The Olympics Moment Putin Doesn't Want You To See
The most significant viewers' guide to the Sochi Olympics has nothing to do with luge, bobsled, or snowboarding. It's a compulsively readable book that explains in unflinching terms the tragedy that is modern Russia.
Words Will Break Cement: The Passion of Pussy Riot, by Masha Geesen, is an instant classic, destined to take its place with Solzhenitsyn's writings about the Gulag, Arthur Koestler's Darkness At Noon, and Jacobo Timerman's Prisoner Without A Name, Cell Without A Number.
Pussy Riot was never really a band. It was a group of incredibly courageous young women who protested the Putin regime by conducting illegal "performances" in the Moscow Metro, on a city bus, in a clothing store, and ultimately, in a Russian Orthodox cathedral.
The performances, with lyrics demanding freedom and justice, would be recorded, uploaded, and spread online throughout the Russian protest movement, a sort of digital samizdat.
The Russian government tolerated Pussy Riot until the episode in the cathedral. Geesen describes the arrest, detainment, show trial, preordained sentencing, and imprisonment, of three members of the group, for performing in a house of worship.
The last two of the women were released from prison several weeks ago, so as to avoid their saga interfering with the lovefest that is Sochi.
Geesen's writing is pitch perfect, describing in tragic detail the farce that is modern Russia's legal system.
She begins the book with a heartache-filled thousand-mile journey to the prison where one of the Pussy Riot members was housed. She then backs up to describe how the band evolved, the courage it repeatedly demonstrated in attacking the Russian government, and how Russians rallied to support the women as they went through their ordeal.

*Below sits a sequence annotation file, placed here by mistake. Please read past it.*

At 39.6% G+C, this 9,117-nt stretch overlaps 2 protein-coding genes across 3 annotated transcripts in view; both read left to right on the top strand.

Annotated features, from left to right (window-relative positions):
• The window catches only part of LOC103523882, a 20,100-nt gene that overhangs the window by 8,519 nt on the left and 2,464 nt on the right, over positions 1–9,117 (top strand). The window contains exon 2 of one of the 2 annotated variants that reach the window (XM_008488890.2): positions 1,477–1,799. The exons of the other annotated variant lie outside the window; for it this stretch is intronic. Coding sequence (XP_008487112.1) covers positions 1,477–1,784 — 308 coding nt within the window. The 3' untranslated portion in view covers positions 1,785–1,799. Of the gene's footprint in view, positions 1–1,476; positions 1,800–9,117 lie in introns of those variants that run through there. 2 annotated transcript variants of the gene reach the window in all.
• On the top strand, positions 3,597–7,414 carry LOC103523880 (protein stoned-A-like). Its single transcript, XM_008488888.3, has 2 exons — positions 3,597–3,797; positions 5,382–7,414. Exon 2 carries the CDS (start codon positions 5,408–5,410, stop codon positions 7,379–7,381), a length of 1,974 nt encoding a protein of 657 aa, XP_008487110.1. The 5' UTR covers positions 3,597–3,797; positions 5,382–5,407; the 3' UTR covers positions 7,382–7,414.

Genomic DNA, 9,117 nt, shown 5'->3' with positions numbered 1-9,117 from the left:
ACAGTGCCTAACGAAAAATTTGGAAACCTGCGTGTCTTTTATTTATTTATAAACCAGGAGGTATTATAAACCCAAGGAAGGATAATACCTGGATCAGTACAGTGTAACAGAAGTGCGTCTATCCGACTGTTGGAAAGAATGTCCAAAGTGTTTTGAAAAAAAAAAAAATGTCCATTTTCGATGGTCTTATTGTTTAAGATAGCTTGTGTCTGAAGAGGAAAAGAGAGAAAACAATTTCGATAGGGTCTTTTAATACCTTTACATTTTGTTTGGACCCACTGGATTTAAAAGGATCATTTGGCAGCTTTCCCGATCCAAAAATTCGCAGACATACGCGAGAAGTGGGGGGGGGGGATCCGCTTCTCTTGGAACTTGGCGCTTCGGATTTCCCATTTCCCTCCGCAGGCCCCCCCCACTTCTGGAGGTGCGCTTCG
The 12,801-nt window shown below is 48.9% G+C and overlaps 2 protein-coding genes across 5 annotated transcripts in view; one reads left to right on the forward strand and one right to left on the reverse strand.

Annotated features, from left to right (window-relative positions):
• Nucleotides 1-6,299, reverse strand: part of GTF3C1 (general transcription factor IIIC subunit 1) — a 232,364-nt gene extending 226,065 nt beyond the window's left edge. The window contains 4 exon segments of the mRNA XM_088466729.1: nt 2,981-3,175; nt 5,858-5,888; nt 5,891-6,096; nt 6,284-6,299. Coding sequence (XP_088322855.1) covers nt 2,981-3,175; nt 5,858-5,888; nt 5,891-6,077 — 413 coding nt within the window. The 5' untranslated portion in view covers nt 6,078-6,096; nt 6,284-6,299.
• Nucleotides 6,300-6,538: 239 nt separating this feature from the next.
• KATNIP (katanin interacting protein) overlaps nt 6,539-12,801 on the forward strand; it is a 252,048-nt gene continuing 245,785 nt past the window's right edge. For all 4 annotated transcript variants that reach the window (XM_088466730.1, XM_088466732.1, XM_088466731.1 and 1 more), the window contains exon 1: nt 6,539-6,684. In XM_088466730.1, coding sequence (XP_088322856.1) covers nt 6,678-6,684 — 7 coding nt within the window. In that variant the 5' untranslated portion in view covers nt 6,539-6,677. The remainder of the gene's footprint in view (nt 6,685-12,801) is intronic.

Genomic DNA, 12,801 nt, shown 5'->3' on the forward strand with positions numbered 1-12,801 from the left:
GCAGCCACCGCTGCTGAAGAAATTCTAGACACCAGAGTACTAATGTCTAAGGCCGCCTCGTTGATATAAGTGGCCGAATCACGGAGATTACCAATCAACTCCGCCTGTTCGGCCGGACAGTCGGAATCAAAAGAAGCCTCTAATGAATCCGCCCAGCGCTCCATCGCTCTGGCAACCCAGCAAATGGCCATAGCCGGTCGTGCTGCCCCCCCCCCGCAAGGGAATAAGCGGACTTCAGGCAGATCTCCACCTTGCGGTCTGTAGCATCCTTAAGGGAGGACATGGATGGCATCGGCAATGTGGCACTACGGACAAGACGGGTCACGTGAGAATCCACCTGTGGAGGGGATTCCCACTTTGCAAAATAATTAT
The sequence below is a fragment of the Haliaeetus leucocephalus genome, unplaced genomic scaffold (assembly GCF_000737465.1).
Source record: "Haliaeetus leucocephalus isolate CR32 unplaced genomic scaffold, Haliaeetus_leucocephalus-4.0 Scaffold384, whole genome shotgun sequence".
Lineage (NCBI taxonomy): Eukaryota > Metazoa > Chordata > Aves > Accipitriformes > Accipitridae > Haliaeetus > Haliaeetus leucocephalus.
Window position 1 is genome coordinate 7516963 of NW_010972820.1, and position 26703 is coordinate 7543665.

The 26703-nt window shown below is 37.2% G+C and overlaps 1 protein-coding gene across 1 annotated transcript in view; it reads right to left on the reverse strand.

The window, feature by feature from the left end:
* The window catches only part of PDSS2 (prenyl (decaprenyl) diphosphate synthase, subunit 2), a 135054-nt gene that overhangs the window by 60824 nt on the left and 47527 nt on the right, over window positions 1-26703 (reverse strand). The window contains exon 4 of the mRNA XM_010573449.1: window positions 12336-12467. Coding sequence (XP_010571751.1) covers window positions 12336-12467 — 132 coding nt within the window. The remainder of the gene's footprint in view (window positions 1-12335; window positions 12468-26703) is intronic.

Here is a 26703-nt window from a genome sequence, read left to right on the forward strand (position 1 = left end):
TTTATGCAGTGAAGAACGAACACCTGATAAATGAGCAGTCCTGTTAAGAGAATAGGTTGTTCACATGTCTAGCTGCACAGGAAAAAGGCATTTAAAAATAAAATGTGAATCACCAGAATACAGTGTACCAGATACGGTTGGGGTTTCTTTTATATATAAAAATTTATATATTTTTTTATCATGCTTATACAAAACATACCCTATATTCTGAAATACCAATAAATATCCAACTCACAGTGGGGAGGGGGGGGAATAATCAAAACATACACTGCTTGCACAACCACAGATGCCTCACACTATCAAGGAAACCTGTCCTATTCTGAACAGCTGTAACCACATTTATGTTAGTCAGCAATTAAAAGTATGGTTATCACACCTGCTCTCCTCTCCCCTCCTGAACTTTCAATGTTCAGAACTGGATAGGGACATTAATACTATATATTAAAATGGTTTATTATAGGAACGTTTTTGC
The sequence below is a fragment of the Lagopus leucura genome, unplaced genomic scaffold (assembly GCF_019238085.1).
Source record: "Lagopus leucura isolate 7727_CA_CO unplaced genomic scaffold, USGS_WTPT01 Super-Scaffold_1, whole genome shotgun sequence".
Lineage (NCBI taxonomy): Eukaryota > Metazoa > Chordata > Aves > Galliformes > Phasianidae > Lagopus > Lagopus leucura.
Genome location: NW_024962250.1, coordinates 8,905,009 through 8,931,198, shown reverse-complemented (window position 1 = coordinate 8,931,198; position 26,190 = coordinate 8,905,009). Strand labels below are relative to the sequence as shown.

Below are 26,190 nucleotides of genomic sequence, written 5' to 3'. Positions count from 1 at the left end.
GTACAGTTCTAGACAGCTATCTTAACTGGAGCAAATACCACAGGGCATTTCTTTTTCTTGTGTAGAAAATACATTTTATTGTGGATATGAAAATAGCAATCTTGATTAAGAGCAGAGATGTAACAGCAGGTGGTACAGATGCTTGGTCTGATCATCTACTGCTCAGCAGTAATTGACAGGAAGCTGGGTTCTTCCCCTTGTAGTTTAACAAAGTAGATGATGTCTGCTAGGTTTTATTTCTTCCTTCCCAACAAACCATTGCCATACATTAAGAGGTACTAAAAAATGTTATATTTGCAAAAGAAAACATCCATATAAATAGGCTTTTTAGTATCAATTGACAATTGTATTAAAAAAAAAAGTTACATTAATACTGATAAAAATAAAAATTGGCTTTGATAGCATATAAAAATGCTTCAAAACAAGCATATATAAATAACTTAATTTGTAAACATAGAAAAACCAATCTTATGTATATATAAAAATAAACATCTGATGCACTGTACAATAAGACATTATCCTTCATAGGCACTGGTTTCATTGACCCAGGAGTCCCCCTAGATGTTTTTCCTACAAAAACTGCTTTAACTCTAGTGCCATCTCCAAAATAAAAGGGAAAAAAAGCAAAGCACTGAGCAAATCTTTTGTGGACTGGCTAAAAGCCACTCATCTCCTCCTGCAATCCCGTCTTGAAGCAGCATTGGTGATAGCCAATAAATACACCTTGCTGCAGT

The show trial reads like a description of a Soviet-era court proceeding. The judge had no regard for the rights of the defendants. The young women were barely fed during the proceedings that frequently lasted late into the night. The defendants were housed in the courtroom in a hot, airless plexiglass bubble spectators called "the aquarium."
Geesen tells of a Russia where protest is as unacceptable today as it was under Stalin, with everyone from the police to the security forces to the courts to the President's office arrayed against anyone who dares to speak out.
The most ludicrous moment in the book, however, occurs not in Russia but in the West, when musicians like Sting and Paul McCartney bestirred themselves for the few seconds it took them, or more likely their personal assistants, to tweet their disdain for Russia's behavior.
How great the courage gap between Pussy Riot on the one hand and the fat and happy rockers who tweeted their moral outrage and then went back to their delightful lives.
The book moves at a deliberate pace toward its inevitable, heartbreaking conclusion -- the young women, one of them a mother of a four-year-old, sentenced to two years of 12-hour days in labor camps for the crime of speaking their minds.
In recent months, moral outrage toward the Russian government has centered on Putin's anti-gay campaign. Protesters in the comfortable West have been pouring out Stolichnaya vodka, which is as ludicrous as it is misguided, because Stoli comes not from Russia but from Latvia. Just like the rock stars, they're taking a stand without putting anything on the line, the dictionary definition of liquid courage.
By contrast, one comes away from Words Will Break Cement marvelling at the courage of the Pussy Riot members, making a stand against tyranny while demonstrating the willingness to pay a steep price. Geesen also deserves credit; other journalists equally critical of the current Russian regime are no longer among the living.
Geesen's previous book, The Man Without A Face: The Unlikely Rise of Vladimir Putin, is a brilliant and harrowing exposition of how Russia transitioned from chaos to tyranny. This new book is living history: the subjects, of course, are alive, but the era Geesen describes feels like the worst of Soviet times.
Just like the ski runs at Sochi, the arc of Russian politics in the Putin era point in only one direction.
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